Non-Invasive Screening Tool Developed to Identify Asthma Risk in Younger Children

Children at risk for developing asthma may see benefits from a new screening tool developed to detect symptoms in children age 3 and up.

Myrtha E. Reyna, MSc

A symptom-based screening tool was developed to help identify asthma in children with symptoms as early as age 3.

Primary care tools designed to detect diseases in preschool children are seen as necessary for illnesses such as asthma, a condition that leads to high economic burden and affects about 330 million people around the world. In countries such as Canada, it is the main cause of hospitalization for children.

This asthma screening tool was developed through a study led by Myrtha E. Reyna, MSc, and Ruixue Dai, MSc, from The Hospital for Sick Children’s Department of Pediatrics. Tools such as the Asthma Predictive Index currently exist. However, their use of invasive elements like skin prick tests, which limit detection due to their difficulty in younger children, led the study’s investigators to develop a more practical detection tool.

“In this study, we leveraged data from the CHILD Study to develop a symptom-based screening tool to identify 3-year-old children at high risk of asthma, persistent wheeze symptoms, and health care burden at 5 years of age,” Reyna and colleagues wrote. “To our knowledge, this is the first symptom-based preschool screening tool developed in a cohort of unselected individuals and validated in both general and high-risk cohorts.”

Background

The investigators’ study—known as the CHILD Study—worked to develop a diagnostic tool known as CHILDhood Asthma Risk Tool (CHART). They assessed 3454 eligible women and their offspring through questionnaires and clinic visits across 4 Canadian sites, between January 2008 and December 2012. The research team evaluated the more invasive tests’ predictors through a blood eosinophil test by 1 year and a skin prick test by 3 years of age.

Children identified through CHART as being high, moderate, or low risk symptoms were reported before 3 years of age. As part of the program, each group was given follow-up instructions. Asthma predictors were tested over the course of the study, which included:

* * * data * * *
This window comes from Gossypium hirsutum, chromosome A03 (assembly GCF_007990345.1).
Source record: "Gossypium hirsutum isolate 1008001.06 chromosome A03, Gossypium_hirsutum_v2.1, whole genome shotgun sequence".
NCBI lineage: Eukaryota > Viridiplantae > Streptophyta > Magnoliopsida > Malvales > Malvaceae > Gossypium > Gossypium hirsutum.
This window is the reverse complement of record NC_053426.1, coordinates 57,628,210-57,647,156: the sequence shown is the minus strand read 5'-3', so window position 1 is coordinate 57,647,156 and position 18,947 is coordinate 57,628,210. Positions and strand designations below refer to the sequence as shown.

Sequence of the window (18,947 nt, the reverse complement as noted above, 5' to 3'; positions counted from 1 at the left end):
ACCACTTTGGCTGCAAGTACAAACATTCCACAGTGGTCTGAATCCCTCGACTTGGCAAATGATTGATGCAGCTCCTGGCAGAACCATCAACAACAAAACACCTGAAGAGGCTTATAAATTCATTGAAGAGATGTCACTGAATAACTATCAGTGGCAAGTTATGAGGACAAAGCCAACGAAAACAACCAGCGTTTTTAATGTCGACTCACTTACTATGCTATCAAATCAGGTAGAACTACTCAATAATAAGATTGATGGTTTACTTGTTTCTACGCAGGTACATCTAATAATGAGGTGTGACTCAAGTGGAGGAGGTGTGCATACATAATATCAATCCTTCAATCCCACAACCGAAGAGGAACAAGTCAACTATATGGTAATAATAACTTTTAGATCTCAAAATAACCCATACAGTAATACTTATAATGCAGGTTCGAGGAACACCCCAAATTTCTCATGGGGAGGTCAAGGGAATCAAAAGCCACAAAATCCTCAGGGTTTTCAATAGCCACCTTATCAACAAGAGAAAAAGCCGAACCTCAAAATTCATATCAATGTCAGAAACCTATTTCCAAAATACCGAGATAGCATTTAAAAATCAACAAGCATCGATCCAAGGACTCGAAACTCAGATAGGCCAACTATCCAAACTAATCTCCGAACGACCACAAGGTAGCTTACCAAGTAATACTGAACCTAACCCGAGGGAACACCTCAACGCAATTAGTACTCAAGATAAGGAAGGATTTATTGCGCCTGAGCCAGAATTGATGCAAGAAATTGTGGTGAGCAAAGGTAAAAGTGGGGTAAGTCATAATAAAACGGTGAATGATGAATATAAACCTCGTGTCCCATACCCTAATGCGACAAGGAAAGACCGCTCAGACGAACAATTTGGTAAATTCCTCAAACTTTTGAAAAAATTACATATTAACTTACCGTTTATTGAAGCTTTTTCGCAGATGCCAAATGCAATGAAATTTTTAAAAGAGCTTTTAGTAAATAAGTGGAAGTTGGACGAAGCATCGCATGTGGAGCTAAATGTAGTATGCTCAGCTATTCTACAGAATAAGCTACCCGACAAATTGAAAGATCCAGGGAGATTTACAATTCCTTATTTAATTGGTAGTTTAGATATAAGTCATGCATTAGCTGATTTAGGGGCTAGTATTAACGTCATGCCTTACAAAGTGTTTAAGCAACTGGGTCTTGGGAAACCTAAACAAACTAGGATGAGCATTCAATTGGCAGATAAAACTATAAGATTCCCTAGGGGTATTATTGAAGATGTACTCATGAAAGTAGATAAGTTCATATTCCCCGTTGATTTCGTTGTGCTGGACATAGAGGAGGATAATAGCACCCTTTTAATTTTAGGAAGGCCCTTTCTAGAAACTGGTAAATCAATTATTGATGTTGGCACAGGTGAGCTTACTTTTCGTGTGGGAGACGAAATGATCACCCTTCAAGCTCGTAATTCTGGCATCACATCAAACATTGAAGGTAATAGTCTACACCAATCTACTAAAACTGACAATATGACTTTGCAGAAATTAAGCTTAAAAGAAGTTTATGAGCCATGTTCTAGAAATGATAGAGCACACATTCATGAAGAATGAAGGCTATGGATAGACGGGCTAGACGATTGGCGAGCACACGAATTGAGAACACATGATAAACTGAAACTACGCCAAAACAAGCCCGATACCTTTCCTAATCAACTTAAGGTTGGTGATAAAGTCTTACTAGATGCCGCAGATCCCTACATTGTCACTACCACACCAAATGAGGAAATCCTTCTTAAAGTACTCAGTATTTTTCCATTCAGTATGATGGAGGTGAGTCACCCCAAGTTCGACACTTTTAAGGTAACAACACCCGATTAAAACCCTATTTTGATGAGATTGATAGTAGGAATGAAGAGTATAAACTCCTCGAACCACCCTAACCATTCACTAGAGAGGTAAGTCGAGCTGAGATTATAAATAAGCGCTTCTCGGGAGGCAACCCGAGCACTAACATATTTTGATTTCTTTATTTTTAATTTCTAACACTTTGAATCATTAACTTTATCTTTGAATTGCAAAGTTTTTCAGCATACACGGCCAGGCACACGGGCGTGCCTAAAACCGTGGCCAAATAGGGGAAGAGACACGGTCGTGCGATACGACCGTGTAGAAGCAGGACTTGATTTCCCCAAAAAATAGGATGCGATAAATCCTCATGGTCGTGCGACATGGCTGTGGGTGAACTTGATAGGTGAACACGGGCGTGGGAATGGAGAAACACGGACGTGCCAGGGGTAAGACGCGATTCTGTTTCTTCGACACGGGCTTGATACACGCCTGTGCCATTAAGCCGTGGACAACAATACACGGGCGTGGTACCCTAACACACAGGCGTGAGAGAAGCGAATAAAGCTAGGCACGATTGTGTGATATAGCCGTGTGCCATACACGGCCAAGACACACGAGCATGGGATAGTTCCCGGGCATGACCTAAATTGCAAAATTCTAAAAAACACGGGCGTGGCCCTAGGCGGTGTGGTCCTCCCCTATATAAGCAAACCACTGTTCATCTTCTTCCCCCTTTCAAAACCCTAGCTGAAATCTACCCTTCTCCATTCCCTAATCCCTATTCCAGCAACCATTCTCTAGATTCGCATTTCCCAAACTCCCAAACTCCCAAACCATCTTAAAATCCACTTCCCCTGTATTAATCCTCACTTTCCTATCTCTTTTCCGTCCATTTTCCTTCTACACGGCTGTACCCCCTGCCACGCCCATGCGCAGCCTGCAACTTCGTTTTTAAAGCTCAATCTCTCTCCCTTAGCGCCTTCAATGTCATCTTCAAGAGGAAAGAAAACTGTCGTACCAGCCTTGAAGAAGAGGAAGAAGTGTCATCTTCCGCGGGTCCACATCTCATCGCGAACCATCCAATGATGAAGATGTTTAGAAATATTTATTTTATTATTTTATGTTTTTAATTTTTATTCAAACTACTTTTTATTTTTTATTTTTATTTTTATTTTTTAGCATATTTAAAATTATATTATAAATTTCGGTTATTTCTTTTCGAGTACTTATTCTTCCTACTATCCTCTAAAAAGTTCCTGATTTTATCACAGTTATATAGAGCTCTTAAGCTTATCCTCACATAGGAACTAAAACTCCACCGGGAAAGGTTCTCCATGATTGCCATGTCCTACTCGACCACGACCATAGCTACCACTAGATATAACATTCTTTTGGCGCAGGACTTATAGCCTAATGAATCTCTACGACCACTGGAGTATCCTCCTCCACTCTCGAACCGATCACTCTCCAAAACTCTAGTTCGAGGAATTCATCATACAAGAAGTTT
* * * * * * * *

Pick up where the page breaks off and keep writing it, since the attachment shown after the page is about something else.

• Using inhaled corticosteroids or bronchodilators
  • Both the timing and number of wheezing or coughing episodes
  • Using oral corticosteroids
  • Number of emergency department (ED) visits and asthma-related hospitalizations

The investigators classified high risk children as those with 2 or more wheezing episodes within the past year, concurrent with asthma medication, ED visits, hospitalizations, or frequent dry cough. Those classified as low risk exclusively had cough episodes or primarily cough episodes in addition to 1 wheezing episode that had taken place prior to the past year.

The research team conducted their analyses to predict persistent wheeze, asthma, and health care burden by age 5 by separately using mAPI, in-study physician diagnosis, parent-reported external physician diagnosis, and CHART. They performed external validation in a general population cohort, the Raine Study, and a high-risk cohort, CAPPS. The investigators measured predictive accuracy by specificity, sensitivity, positive or negative predicted values, and area under the receiver operating characteristic curve (AUROC).

Study Findings

The investigators found that among the 2511 children with enough data to use CHART by 3 years of age, 64.9% were White, 52.7% were male, and all had a mean age of 3.08 years. Among this group, 93.7% (2354 in total) could provide outcome data by age 5.

When the investigators applied CHART applied in the CHILD Study by age 3, it ended up outperforming the mAPI as well as physician assessments in its predictions of health care needs like ED visits or hospitalization for wheeze or asthma (AUROC, 0.70; 95% CI, 0.61 - 0.78), predictions of persistent wheezing (AUROC, 0.94; 95% CI, 0.90 - 0.97), and predictions of an asthma diagnosis (AUROC, 0.73; 95% CI, 0.69 - 0.77).

The researchers even found that the screening tool was similarly successful in its prediction of persistent wheezing in both the Raine Study for children at 5 years (AUROC, 0.82; 95% CI, 0.79 - 0.86) and CAPPS at 7 years (AUROC, 0.87; 95% CI, 0.80 - 0.94). They therefore recommended CHART as a tool for the identification of children who may have needs such as preventative therapies, control of asthma symptoms, and general health monitoring.

“It is important to note that CHART is designed as a pragmatic screening tool to help busy primary care clinicians identify the small proportion of children at high risk for persistent wheezing (7% in our population) among all children who report wheeze (42% at any time point),” they wrote. “Once children are identified as being at high risk, clinicians will need to evaluate this smaller group for both severity and endotype of asthma.”

This study, “Development of a Symptom-Based Tool for Screening of Children at High Risk of Preschool Asthma,” was published on JAMA Network Open.

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